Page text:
The Caribbean and Bahamas cruises departing on this ship from Ft Lauderdale contain crowds looking for a fun, island-hopping adventure. Cruises are as short as 4 nights, and don’t go past 8.
Still one of the biggest cruise ships at sea, Carnival Conquest is bright and lighthearted, with a design theme that borrows from iconic classic European art masterpieces. The theme is an homage to French Impressionist art.
Conquest got Fun Ship 2.0 updates in 2012 in the dining and entertainment categories. Certain outdoor attractions could not be fully implemented due to a limitation of usable deck space. However, Conquest makes up for this by having a very high percentage of oceanview and balcony staterooms; 60% of staterooms facing out to the ocean.
Carnival Conquest guests can enjoy a range of no-fee dining options. Most of them aren't formal or table service and guests can eat whenever they like. Guy’s Burger Joint, BlueIguana Cantina and 24-hour Pizza Pirate offer all the fast-casual staples.
The main formal restaurants are Monet and Renoir. “Your Time Dining” is offered at dinner on only one deck at Renoir. The rest of the space is dedicated to pre-assigned classic formal dinner service, with two nightly seatings. Breakfast with open seating is also served in one of the main dining rooms daily. Seaday Brunch is a great late-morning indulgence, with a more extravagant menu that includes Bloody Marys (for a fee).
The main buffet on Lido is named Cezanne, and the best offerings come from the specialty counters or mini-restaurants in the larger space. There’s a deli that serves cold and hot sandwiches until late night. Up the stairs is Fish N’ Chips, which remains a best-kept secret due to its elusive location. The aforementioned 24-hour pizza is made in the thin-crust Italian style—regular cruisers also regard it as an improvement upon older ships.
The only for-fee restaurants are the steakhouse and Chef’s Table. The specialty coffee bar (and many people’s first daily expense) is called Café Fans.
Bars & Lounges
RedFrog Rum Bar and BlueIguana Tequila Bar are both on deck 9. Set across from each other facing the mid-ship pool, they pour their respective specialty spirits by the glass or pitcher. Alchemy Bar on deck 5 is Carnival’s cocktail "pharmacy" concept, where mixologists in white coats whip up drinks to suit your condition.
Look for live music and dancing in the evenings at Alfred’s. Impressions Bar right outside the casino is also a great place to have a drink and possibly catch a live music act.
The three-level Toulouse-Lautrec Lounge is the production showroom, presenting high-energy revues by Carnival partner Playlist Productions. Cruisers with an attention to detail might notice the visual projections onto big screens behind the stage, that make it look as though there’s a 50-person chorus line when in fact there might be only five. Some like the special effects and smaller casts—some don’t. In addition to these productions, there might be solo performers or crowd-participation live game shows based on classic Hasbro games.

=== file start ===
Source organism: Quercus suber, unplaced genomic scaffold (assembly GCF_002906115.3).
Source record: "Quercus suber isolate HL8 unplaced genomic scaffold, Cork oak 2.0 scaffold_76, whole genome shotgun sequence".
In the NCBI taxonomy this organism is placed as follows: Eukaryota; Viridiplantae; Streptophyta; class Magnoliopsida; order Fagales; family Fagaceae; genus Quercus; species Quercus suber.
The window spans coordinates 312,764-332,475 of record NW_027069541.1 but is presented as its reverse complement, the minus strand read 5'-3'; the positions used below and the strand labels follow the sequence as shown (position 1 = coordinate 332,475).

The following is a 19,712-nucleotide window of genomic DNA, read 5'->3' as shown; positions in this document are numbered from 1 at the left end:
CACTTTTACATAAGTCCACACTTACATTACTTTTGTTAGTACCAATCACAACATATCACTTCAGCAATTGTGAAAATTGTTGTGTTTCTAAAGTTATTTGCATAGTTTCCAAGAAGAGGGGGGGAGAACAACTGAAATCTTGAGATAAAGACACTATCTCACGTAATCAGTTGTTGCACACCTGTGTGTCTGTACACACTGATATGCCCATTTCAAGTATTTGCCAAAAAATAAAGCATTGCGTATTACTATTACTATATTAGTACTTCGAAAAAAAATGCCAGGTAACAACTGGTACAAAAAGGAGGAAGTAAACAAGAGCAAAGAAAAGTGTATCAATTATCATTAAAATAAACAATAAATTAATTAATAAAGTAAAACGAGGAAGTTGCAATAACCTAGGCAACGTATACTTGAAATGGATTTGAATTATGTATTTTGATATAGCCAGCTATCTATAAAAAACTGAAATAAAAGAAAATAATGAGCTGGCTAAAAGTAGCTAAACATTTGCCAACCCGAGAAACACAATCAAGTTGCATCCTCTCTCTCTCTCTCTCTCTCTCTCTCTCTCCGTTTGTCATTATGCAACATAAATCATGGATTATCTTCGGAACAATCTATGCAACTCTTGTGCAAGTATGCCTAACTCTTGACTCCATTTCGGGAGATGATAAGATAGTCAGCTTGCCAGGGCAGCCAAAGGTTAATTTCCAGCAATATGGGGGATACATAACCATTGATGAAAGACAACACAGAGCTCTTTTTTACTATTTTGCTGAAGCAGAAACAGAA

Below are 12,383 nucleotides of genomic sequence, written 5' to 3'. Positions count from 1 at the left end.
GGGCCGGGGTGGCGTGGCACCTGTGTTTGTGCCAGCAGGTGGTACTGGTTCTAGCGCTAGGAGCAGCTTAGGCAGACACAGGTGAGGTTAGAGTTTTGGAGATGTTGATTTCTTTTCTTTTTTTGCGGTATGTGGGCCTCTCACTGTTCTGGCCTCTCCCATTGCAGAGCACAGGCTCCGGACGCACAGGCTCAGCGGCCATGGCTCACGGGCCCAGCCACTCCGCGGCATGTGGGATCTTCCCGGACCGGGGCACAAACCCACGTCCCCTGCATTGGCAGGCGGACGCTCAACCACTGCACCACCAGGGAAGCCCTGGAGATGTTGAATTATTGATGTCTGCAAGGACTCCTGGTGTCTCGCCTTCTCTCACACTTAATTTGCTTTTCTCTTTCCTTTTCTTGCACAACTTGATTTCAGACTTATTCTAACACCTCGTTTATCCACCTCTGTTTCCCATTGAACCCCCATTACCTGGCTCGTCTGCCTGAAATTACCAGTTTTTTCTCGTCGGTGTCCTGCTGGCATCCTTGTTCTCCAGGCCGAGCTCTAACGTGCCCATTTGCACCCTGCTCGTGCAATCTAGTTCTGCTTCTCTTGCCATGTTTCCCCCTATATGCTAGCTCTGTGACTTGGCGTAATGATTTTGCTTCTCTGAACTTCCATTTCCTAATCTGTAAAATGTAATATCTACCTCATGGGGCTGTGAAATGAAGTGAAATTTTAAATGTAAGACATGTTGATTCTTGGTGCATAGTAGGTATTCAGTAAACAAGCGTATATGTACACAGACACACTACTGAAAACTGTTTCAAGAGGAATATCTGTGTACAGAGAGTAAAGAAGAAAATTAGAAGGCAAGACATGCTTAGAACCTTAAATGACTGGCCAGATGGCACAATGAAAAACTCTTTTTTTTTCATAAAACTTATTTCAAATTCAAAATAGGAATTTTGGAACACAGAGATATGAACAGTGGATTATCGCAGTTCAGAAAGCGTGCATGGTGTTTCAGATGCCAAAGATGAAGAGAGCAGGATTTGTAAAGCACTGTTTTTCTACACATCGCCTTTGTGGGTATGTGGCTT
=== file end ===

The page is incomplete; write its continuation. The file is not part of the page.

This ship puts karaoke and piano sing-alongs into two different spaces: in the ballerina-bedazzled Degas showroom (which is where Punchliner Comedy Club also appears), and Blues the piano bar.
Night owls can hit Henri’s Nightclub (11p.m. to 12 midnight is the best time to go) and dance to DJ-spun Top 40, mainstream house/electronic music, and old-school disco.
There are three pools on this ship. The vast main pool area on Lido is the raucous center of Conquest day life. People can claim their seats in the sun early in the morning and get the day going—playing games, dancing to DJ music, participating in contests, riding the Twister waterslide. People who prefer a slower pace can retreat to the adults-only Sky Pool on the aft of the ship, or maybe head inside to play bingo or trivia away from the sun.
Kids of all ages have plenty to do. The sports park, with jogging track, basketball, ping-pong, and miniature golf up the steps, is on deck 11. The youth program is bolstered by Seuss at Sea, Carnival’s fleet-wide costume character programming. There are also free and fee-based activities that come up during the sailing--like the “Beary Cuddly” workshop, where kids can make their own stuffed animal (for a fee).
As a visual spectacle and a social hangout, the Artists’ Lobby and Bar is an unexpected winner. This is where Carnival runs its endless trivia games program. The house band that takes the stage in the evening is, by some accounts, the best entertainment on the ship. The Tahiti Casino has some kind of action going whenever the ship is at sea.
- Due to less deck space than other Carnival ship classes, Conquest does not have a Serenity adult’s retreat.
- Spending all day out in the sun is not for everyone. People who have maxed out on Conquest fun in the sun often wish there was more shade at the main pool, or better indoor-outdoor spaces.
- Service can be slow at the main pool bars, especially as the decks are usually packed with people.
- On this and every ship, repeat cruisers miss the complimentary turndown chocolates. A lot.